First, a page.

Richard Abril Looks To Avoid Becoming A Punchline

There was a collective sigh heard across the boxing community when it became evident that Yuriorkis Gamboa would not be fighting Brandon Rios in a legitimate dream fight on April 14 at the Mandalay Bay Resort & Casino in Las Vegas.

Some even held out a little hope that, somehow, Gamboa would show up at the scheduled presser in Los Angeles after ducking the first one in the Cuban’s adopted home of Miami.

That didn’t happen. Top Rank president Todd Duboef didn’t offer up replacement names, as though Gamboa was just running late in L.A. traffic and was en route.

Though the air was let out of the promotion’s sails and HBO backed off broadcasting the Gamboa-less main event on their regular airwaves, a new possible opponent emerged due to a melee that occurred at the Miami presser.

135-pound titlist Richard Abril was in attendance as Miami served as his home territory as well. Abril (at right) and Rios (at left) got into each other’s faces at the conclusion of the presser during where Rios was addressing questions from the media. Blows were quickly exchanged and from the scuffle it became clear how Top Rank would attempt to move forward.

There is some question as to whether othe Rios-Abril brouhaha was merely a result of emotion or was something that could have been planned all along. Was Top Rank plainly pulling a bait-and-switch and substituting one Miami-based Cuban for another?

Regardless, most of the buzz surrounding the fight has been due to their admitted dislike for one another. There is a much deeper storyline in play other than the one that sprouted a few weeks ago.

The two share a win over Venezuela’s Miguel Acosta last year. In February, Rios overcame an early deficit to grind Acosta down on the way to a tenth-round stoppage victory to earn his first major title. It was an early contender for the best fight of 2011, though it was knocked down a few pegs as the year progressed. It still helped establish Rios as one of the most exciting young fighters to watch.

In October, a noticeably more slowed Acosta was dropped three times in Panama by Abril, earning the lightly regarded fighter the interim version of the title held by Rios.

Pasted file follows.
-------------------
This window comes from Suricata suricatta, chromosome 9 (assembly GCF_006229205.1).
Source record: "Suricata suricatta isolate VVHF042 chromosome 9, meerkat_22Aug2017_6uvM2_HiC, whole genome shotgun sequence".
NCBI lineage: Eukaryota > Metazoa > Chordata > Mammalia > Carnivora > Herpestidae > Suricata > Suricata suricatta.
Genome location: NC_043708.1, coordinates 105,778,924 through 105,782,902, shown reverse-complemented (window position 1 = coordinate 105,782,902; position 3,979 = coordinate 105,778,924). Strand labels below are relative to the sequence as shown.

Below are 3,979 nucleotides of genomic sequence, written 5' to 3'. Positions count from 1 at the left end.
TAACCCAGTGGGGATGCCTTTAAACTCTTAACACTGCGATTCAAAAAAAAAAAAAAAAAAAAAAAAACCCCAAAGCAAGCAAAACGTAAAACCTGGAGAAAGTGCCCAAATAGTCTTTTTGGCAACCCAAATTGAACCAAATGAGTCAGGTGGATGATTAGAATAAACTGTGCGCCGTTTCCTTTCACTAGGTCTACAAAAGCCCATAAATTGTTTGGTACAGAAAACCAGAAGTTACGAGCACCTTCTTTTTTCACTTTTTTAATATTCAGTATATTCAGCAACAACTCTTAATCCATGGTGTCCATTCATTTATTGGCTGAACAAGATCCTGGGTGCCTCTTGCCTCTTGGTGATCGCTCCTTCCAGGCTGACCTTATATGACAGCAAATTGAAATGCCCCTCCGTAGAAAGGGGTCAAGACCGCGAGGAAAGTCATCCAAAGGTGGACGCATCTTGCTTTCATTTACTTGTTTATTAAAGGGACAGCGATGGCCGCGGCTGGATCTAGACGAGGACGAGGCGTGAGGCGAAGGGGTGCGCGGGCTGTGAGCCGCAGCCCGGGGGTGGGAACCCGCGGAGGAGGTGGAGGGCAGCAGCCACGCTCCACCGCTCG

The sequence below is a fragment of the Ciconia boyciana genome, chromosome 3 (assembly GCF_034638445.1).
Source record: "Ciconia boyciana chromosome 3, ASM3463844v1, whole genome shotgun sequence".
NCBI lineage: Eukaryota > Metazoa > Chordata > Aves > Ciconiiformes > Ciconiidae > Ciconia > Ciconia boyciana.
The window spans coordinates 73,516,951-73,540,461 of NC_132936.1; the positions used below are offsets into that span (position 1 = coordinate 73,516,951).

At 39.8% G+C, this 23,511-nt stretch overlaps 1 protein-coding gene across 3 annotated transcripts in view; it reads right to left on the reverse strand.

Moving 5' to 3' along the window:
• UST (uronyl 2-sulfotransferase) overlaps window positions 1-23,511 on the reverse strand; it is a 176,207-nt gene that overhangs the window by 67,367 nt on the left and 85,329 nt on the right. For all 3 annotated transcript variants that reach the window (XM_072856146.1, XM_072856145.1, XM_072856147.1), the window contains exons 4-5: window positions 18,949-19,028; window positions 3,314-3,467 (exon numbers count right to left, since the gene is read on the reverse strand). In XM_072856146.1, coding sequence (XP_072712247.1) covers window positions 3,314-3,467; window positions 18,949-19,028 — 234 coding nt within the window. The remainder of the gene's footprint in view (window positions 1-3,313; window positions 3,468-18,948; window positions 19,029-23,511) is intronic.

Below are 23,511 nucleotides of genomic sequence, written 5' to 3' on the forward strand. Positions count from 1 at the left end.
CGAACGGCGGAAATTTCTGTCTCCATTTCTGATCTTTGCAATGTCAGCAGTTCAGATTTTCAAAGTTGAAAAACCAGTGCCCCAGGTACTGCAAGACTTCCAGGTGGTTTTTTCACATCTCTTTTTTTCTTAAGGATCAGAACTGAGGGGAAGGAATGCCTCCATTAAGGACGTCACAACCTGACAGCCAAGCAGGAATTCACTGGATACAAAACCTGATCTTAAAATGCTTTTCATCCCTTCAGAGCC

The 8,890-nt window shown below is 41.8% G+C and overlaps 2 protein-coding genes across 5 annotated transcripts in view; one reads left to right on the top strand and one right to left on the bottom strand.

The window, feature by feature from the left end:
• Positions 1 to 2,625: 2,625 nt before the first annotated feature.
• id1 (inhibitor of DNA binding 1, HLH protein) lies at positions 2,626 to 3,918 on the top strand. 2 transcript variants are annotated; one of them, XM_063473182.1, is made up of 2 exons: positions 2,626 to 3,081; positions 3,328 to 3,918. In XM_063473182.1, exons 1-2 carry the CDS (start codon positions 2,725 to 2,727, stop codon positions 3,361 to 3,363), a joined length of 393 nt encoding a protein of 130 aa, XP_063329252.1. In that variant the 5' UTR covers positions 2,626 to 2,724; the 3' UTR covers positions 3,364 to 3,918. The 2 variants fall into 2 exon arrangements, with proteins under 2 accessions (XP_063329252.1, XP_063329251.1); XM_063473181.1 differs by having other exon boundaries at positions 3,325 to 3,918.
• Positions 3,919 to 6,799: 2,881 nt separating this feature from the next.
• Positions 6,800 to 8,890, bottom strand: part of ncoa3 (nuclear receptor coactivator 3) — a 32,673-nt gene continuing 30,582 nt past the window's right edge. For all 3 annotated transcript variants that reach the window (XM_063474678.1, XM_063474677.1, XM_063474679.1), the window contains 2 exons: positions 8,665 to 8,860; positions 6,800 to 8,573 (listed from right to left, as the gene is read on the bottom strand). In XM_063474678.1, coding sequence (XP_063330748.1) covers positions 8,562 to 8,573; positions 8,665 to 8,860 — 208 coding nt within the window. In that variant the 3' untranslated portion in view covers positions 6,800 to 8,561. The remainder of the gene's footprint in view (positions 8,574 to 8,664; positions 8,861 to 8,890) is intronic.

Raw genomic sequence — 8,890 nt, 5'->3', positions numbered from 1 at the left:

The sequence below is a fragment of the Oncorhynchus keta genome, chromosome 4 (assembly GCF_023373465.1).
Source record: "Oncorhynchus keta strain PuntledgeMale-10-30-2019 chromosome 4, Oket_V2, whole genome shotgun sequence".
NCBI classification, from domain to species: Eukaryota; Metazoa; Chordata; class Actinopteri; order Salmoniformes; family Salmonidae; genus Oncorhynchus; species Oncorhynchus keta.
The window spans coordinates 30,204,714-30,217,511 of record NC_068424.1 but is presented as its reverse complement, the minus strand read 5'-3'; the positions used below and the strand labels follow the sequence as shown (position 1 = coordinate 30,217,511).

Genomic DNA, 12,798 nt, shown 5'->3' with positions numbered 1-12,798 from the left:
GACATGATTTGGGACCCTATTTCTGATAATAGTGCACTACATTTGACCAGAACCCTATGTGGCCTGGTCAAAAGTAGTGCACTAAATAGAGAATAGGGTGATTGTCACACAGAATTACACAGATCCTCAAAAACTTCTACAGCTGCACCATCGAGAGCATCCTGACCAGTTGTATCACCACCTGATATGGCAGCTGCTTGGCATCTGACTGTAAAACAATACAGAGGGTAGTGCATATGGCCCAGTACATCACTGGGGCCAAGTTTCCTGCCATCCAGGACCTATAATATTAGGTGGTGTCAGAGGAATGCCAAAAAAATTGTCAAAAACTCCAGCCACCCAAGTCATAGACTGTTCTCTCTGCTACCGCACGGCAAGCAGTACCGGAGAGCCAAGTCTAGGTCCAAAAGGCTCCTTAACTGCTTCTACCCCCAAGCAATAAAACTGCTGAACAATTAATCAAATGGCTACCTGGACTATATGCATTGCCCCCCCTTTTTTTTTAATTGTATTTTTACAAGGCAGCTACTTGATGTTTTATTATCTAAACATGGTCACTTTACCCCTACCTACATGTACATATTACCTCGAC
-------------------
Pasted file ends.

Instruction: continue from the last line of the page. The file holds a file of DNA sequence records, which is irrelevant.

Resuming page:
When Rios couldn’t make weight against John Murray in December underneath the rematch between Miguel Cotto and Antonio Margarito, Abril’s status was upgraded to full “champion” as Rios was able to keep Murray from snatching the belt, earning an 11th-round stoppage.

Abril is being given slim odds to win because his lack of a pedigree. He does have two blemishes on his record, both questionable. He lost a disputed split decision to a then-unbeaten Breidis Prescott in June 2008 and also dropped Henry Lundy in a January 2010 fight in which he also lost a split verdict.

Abril has shown a solid chin thus far in his professional career, and with Rios expected to struggle to make the 135-pound limit, his chances of winning are much better than he is being given credit for. Rios struggled early on with both Acosta and Murray; if Abril can get off to a good start, he could put pressure on a drained Rios to come on strong down the stretch.

Abril will have to overcome the role of underdog and possibly having the deck stacked against him. If Rios emerges victorious like he is expected to, a possible showdown with Juan Manuel Marquez could take place July 14 at Cowboys Stadium in Arlington, Texas. Marquez fights Serhiy Fedchenko in Mexico City in the headlining fight of this split-site independent pay-per-view that is being distributed by HBO. Marquez could earn an interim 140-pound belt with the win.

The first battle that will take place is Friday between Rios and the scales, a fight he is coming off a loss in. Rios and his team have indicated that the hiring of a nutritionist has proven all the difference in preparing for this fight versus the Murray one. Abril wants to see Rios come in under 135 so as to avoid any excuses in the case he pulls off the upset.

Rios is no stranger to heated pre-fight banter with opponents. Last July, Rios and Urbano Antillon exchanged unpleasantries prior to Rios stopping him early in their fight. Rios is definitely a good talker, which could prove to raise his value as he climbs up the ladder. For that to matter, he will have to look spectacular against an opponent very few are giving a chance to give him a difficult time.

Will the additional pressure heaped on Rios’ back tip the scales in favor of his opponent? Will Rios underestimate his opponent? The real scales Friday will be our first clue as to the answers to these questions.

Abril will be handling a different kind of pressure. It will be his first major main event. Though the Marquez fight tops the televised bill, Abril will be headlining a major venue in Las Vegas after fighting mostly on smaller cards throughout his career. Rios has gotten a good taste of the big time, though this will also be his first fight atop a big bill in Vegas. Rios has been showcased on a few Manny Pacquiao undercards to this point, so it would be difficult to expect him to be heavily affected. Abril has shown himself to be a pretty composed guy in all the build-up, though the actual fight itself is flying under the radar a bit more than you would expect.

Saturday night, Richard Abril hopes to become more than a punchline to the boxing trivia question, “What fighter punched his way into a big fight with Brandon Rios in April 2012 by forcing a melee at a press conference?” If Abril can turn the tables, it would serve as one of the bigger upsets of the year.

Mark Ortega can be reached via e-mail at and followed via Twitter at Mark also contributes to renowned boxing publications RING Magazine and Boxing Monthly and is a member of the Boxing Writers Association of America (BWAA).